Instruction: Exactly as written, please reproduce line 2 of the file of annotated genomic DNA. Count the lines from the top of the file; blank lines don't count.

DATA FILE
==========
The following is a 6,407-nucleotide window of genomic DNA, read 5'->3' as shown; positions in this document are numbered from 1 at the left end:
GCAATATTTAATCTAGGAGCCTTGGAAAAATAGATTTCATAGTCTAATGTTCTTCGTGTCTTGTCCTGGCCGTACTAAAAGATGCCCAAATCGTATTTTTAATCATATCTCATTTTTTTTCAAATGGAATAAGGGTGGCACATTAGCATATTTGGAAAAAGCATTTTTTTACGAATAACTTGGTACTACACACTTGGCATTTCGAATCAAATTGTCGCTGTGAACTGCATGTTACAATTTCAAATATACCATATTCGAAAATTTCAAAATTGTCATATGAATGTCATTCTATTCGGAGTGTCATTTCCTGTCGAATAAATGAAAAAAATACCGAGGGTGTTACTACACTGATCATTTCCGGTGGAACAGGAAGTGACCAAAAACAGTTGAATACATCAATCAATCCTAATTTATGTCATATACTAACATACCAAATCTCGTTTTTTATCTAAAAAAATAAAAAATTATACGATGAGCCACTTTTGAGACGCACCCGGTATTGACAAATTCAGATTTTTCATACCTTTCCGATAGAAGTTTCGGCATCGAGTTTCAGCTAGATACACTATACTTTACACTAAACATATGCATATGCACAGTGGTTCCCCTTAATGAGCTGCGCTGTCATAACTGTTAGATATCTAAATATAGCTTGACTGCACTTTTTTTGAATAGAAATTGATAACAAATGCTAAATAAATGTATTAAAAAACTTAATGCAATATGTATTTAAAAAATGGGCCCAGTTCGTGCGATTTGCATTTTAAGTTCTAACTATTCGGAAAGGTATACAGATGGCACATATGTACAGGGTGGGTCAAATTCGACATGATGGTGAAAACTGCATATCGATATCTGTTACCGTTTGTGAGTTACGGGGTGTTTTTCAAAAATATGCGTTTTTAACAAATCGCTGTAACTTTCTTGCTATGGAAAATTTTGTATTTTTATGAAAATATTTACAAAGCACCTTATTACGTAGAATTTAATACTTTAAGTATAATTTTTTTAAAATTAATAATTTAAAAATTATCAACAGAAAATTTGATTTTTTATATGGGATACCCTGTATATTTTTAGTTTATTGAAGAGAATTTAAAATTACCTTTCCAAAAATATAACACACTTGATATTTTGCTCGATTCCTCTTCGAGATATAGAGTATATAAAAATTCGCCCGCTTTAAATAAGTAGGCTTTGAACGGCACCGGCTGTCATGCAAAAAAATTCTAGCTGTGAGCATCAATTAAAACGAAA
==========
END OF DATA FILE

GCAATATTTAATCTAGGAGCCTTGGAAAAATAGATTTCATAGTCTAATGTTCTTCGTGTCTTGTCCTGGCCGTACTAAAAGATGCCCAAATCGTATTTTTAATCATATCTCATTTTTTTTCAAATGGAATAAGGGTGGCACATTAGCATATTTGGAAAAAGCATTTTTTTACGAATAACTTGGTACTACACACTTGGCATTTCGAATCAAATTGTCGCTGTGAACTGCATGTTACAATTTCAAATATACCATATTCGAAAATTTCAAAATTGTCATATGAATGTCATTCTATTCGGAGTGTCATTTCCTGTCGAATAAATGAAAAAAATACCGAGGGTGTTACTACACTGATCATTTCCGGTGGAACAGGAAGTGACCAAAAACAGTTGAATACATCAATCAATCCTAATTTATGTCATATACTAACATACCAAATCTCGTTTTTTATCTAAAAAAATAAAAAATTATACGATGAGCCACTTTTGAGACGCACCCGGTATTGACAAATTCAGATTTTTCATACCTTTCCGATAGAAGTTTCGGCATCGAGTTTCAGCTAGATACACTATACTTTACACTAAACATATGCATATGCACAGTGGTTCCCCTTAATGAGCTGCGCTGTCATAACTGTTAGATATCTAAATATAGCTTGACTGCACTTTTTTTGAATAGAAATTGATAACAAATGCTAAATAAATGTATTAAAAAACTTAATGCAATATGTATTTAAAAAATGGGCCCAGTTCGTGCGATTTGCATTTTAAGTTCTAACTATTCGGAAAGGTATACAGATGGCACATATGTACAGGGTGGGTCAAATTCGACATGATGGTGAAAACTGCATATCGATATCTGTTACCGTTTGTGAGTTACGGGGTGTTTTTCAAAAATATGCGTTTTTAACAAATCGCTGTAACTTTCTTGCTATGGAAAATTTTGTATTTTTATGAAAATATTTACAAAGCACCTTATTACGTAGAATTTAATACTTTAAGTATAATTTTTTTAAAATTAATAATTTAAAAATTATCAACAGAAAATTTGATTTTTTATATGGGATACCCTGTATATTTTTAGTTTATTGAAGAGAATTTAAAATTACCTTTCCAAAAATATAACACACTTGATATTTTGCTCGATTCCTCTTCGAGATATAGAGTATATAAAAATTCGCCCGCTTTAAATAAGTAGGCTTTGAACGGCACCGGCTGTCATGCAAAAAAATTCTAGCTGTGAGCATCAATTAAAACGAAA